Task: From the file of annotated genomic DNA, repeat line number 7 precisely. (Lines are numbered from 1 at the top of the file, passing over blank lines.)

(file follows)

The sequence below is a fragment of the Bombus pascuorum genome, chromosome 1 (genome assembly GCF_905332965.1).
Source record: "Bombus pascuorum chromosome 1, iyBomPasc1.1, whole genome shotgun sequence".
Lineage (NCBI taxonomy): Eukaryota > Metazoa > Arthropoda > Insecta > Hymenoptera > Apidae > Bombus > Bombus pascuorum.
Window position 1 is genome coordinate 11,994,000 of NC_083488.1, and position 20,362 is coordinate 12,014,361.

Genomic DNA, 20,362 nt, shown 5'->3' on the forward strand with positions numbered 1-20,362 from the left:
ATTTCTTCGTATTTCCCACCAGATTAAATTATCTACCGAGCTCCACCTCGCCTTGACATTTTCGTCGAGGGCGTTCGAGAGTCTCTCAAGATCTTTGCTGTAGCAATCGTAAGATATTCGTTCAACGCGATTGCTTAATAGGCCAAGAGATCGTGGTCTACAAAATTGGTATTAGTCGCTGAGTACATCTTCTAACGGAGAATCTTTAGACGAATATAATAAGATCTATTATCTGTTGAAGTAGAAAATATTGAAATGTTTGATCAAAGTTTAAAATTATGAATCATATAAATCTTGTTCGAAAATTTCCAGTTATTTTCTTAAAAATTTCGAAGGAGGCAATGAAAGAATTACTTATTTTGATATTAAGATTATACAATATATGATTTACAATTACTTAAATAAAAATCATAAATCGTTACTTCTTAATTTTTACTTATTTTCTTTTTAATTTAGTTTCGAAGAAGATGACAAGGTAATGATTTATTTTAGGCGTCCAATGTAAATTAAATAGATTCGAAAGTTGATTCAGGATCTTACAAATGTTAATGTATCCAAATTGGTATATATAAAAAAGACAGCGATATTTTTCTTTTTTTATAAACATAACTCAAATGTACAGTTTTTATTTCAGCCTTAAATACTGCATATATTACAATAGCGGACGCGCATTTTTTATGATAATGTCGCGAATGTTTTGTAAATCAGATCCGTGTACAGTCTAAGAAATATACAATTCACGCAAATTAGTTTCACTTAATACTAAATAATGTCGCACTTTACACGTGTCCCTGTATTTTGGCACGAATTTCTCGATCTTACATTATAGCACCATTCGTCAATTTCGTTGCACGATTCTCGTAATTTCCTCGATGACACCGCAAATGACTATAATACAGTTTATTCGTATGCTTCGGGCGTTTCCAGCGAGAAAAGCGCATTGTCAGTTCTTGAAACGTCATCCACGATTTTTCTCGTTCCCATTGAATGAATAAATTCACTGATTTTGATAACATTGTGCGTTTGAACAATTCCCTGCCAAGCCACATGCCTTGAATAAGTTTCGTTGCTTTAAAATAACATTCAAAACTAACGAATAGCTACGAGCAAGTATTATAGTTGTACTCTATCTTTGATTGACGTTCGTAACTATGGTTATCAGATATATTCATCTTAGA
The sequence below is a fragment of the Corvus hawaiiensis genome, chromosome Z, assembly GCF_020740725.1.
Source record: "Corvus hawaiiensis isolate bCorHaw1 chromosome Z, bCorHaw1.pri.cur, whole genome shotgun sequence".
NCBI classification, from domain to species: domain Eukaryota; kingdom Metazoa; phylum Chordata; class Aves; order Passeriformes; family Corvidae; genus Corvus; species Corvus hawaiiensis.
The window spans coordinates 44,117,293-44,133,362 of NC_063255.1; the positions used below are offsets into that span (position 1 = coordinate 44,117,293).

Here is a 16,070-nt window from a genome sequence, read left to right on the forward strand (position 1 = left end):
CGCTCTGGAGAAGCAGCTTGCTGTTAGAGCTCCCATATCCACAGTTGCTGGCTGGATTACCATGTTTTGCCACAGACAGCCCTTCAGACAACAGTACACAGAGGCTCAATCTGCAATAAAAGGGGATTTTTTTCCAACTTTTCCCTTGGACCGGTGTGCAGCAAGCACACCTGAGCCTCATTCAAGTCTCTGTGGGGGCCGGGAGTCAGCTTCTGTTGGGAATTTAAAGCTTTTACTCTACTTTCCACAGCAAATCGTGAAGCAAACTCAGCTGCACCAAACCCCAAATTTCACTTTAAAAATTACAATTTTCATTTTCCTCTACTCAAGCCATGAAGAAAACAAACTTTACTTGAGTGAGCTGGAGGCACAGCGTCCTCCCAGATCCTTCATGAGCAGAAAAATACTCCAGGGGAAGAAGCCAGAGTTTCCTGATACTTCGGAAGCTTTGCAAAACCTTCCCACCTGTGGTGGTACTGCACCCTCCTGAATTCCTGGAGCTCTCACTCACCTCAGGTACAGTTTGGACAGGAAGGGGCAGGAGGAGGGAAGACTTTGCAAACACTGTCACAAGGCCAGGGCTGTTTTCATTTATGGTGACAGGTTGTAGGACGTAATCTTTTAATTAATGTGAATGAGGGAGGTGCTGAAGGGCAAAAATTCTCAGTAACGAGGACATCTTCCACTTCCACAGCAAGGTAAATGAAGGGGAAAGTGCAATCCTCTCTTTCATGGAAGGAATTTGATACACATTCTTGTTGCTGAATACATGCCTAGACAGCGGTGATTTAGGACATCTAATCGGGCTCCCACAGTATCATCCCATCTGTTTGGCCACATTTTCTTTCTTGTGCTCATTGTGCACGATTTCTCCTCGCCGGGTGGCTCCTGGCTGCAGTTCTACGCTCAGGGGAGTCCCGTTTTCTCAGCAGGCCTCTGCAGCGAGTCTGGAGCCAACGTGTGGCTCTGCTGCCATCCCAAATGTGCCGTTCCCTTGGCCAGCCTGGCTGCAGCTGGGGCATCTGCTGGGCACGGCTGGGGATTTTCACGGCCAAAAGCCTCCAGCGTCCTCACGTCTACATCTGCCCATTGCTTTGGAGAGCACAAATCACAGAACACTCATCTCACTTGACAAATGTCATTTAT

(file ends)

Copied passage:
The sequence below is a fragment of the Corvus hawaiiensis genome, chromosome Z, assembly GCF_020740725.1.